Sometimes the Moment of Discovery does not occur in a flash. Sometimes it takes several moments, hours, or even days to recognize.
We had to invoke a little patience with respect to the discovery of our first new plume here in the Mariana Back-Arc, and it will take a little longer before we have enough information to provide a more exact location for the ROV team to dive here next year. But finding the plume is an important first step. Our previous post described that our find was based on “cloudy water and chemical signals” detected during the last Sentry dive, but you maybe curious as to what exactly does that mean? And what do we know (and not know) from this first exciting bit of data?
Well, Sentry was carrying an important “passenger” – a Miniature Autonomous Plume Recorder, or MAPR for short (pronounced “mapper”). The MAPR has sensors to detect our primary plume tracers – tiny particles and certain types of chemicals – in the seawater that come from the hydrothermal vents. The sensor that detects the particles uses light to do its job. Think of shining a flashlight in a dusty room, or driving in the fog with your headlights on. The light from your flashlight and headlights bounces off the dust/fog particles back to you. Our “optical backscatter” sensor works in a similar way. When increased particle concentrations (“cloudy water”) are encountered, the values from this sensor increase.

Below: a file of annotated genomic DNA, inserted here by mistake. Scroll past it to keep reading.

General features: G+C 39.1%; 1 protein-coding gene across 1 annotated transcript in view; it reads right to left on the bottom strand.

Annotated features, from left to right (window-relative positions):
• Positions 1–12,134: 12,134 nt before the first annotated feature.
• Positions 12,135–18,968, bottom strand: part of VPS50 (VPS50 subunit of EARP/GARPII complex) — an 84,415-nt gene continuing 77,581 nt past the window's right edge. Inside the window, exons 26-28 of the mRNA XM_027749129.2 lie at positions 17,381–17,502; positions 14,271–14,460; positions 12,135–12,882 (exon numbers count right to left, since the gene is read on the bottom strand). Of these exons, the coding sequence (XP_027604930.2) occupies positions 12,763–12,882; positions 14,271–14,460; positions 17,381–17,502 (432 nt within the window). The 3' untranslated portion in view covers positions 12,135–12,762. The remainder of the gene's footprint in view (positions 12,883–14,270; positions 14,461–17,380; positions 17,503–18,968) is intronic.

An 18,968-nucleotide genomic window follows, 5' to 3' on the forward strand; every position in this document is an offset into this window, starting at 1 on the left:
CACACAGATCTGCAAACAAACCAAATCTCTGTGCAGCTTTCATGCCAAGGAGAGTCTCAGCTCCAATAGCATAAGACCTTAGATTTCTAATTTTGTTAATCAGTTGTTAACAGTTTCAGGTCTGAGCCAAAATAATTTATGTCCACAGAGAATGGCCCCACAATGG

The ORP Sensor
The chemical sensor is called an “Oxidation-Reduction Potential” sensor, or ORP. The chemical make-up of hydrothermal plumes is very different from that of “normal” seawater, and this sensor responds with decreasing values when hydrothermal plume chemistry is encountered. Many of the hydrothermal chemical components react very quickly and change into a form that is not detected by this sensor, so when this sensor responds we know we are relatively close to the source. We usually can detect the particles at further distances, so we look for places in the data where there are higher values from the optical (particle) sensor together with lower values from the chemical sensor to narrow down our hunt for the source on the seafloor.
Combining the MAPR data with other data from Sentry, especially the navigation data, we can locate the plume on a map. We also know the depth where the plume was found. But there are still many things we don’t yet know about this plume or its source. For example, we know that plumes from concentrated high-temperature vents rise higher into the water above the seafloor than plumes from more dilute diffuse vents, but which type of vent did this plume come from? While the signals we have detected are quite clearly what we are looking for, they are still relatively small – is this all there is, or did we happen to pass through the more dilute edge of something bigger?
Our job now is to survey a smaller area of the seafloor – and the water column above it – in greater detail. Patience, diligence, and more patience, but we hope to soon have a good idea of where to send the ROV during the expedition next year.